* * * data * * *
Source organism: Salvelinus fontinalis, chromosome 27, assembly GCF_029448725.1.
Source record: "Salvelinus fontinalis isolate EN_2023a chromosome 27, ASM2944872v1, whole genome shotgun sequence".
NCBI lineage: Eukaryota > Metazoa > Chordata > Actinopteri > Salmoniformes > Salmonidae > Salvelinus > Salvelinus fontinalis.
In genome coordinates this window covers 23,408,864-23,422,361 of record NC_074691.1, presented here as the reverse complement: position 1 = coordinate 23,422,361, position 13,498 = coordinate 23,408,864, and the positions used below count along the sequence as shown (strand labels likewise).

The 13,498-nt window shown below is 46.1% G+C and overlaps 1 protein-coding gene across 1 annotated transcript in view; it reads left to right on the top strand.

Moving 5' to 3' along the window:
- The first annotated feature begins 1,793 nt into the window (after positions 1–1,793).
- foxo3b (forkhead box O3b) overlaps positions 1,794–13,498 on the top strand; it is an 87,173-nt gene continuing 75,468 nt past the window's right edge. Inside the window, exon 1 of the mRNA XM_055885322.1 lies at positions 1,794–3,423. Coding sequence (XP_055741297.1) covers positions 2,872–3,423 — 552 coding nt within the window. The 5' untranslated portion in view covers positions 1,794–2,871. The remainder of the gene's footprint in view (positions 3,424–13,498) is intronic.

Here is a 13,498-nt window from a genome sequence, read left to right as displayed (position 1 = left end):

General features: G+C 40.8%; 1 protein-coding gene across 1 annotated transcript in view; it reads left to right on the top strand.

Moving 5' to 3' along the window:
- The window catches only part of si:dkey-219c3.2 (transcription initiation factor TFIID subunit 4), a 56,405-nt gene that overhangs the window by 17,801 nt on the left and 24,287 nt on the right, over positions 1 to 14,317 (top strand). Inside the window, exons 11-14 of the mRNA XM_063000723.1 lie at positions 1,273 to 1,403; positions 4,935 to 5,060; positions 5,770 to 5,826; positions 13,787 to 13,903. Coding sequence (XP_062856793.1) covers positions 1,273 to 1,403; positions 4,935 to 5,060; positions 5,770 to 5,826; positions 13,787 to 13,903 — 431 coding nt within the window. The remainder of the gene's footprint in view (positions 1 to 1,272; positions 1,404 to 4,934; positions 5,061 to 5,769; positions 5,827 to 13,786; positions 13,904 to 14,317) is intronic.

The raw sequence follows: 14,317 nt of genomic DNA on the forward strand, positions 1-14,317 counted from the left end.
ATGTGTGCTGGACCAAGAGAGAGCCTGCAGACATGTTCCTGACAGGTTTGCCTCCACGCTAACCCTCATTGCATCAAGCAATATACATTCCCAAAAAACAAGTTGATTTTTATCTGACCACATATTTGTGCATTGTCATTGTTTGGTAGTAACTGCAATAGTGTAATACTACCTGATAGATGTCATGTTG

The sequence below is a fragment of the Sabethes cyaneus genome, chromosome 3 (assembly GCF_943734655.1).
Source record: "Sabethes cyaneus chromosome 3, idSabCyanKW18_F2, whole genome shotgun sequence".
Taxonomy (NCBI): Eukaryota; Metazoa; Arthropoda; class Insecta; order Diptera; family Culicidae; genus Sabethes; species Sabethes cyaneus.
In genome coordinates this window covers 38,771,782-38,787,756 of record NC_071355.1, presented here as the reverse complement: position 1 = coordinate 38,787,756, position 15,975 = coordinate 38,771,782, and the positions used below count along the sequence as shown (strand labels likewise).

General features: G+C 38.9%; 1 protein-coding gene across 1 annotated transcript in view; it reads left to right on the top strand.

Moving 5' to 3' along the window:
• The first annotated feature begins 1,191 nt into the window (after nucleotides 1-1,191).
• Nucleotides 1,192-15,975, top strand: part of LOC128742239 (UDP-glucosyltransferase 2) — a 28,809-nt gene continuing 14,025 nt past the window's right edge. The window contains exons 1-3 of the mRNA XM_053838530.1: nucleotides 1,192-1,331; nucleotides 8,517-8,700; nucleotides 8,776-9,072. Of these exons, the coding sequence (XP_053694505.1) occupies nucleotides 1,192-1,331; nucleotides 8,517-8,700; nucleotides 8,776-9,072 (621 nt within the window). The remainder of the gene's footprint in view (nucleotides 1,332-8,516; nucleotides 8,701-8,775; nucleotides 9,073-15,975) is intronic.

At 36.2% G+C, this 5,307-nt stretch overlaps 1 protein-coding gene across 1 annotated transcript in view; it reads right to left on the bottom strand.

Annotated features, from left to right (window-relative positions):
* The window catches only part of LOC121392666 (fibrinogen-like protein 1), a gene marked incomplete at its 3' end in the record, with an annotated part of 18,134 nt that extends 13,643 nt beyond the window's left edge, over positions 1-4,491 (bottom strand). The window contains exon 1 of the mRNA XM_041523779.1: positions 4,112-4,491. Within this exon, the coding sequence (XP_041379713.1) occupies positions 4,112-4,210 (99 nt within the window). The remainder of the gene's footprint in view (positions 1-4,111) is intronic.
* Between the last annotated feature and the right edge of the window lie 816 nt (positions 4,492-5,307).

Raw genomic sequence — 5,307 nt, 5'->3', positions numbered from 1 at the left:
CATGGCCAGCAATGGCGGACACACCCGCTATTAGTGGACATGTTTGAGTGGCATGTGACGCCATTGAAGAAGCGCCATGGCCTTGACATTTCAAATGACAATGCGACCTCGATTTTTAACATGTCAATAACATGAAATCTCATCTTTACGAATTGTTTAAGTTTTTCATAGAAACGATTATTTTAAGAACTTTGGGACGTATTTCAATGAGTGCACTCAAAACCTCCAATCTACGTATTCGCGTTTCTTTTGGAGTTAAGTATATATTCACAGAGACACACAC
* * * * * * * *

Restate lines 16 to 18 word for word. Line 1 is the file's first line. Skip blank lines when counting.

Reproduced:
Source record: "Sabethes cyaneus chromosome 3, idSabCyanKW18_F2, whole genome shotgun sequence".
Taxonomy (NCBI): Eukaryota; Metazoa; Arthropoda; class Insecta; order Diptera; family Culicidae; genus Sabethes; species Sabethes cyaneus.
In genome coordinates this window covers 38,771,782-38,787,756 of record NC_071355.1, presented here as the reverse complement: position 1 = coordinate 38,787,756, position 15,975 = coordinate 38,771,782, and the positions used below count along the sequence as shown (strand labels likewise).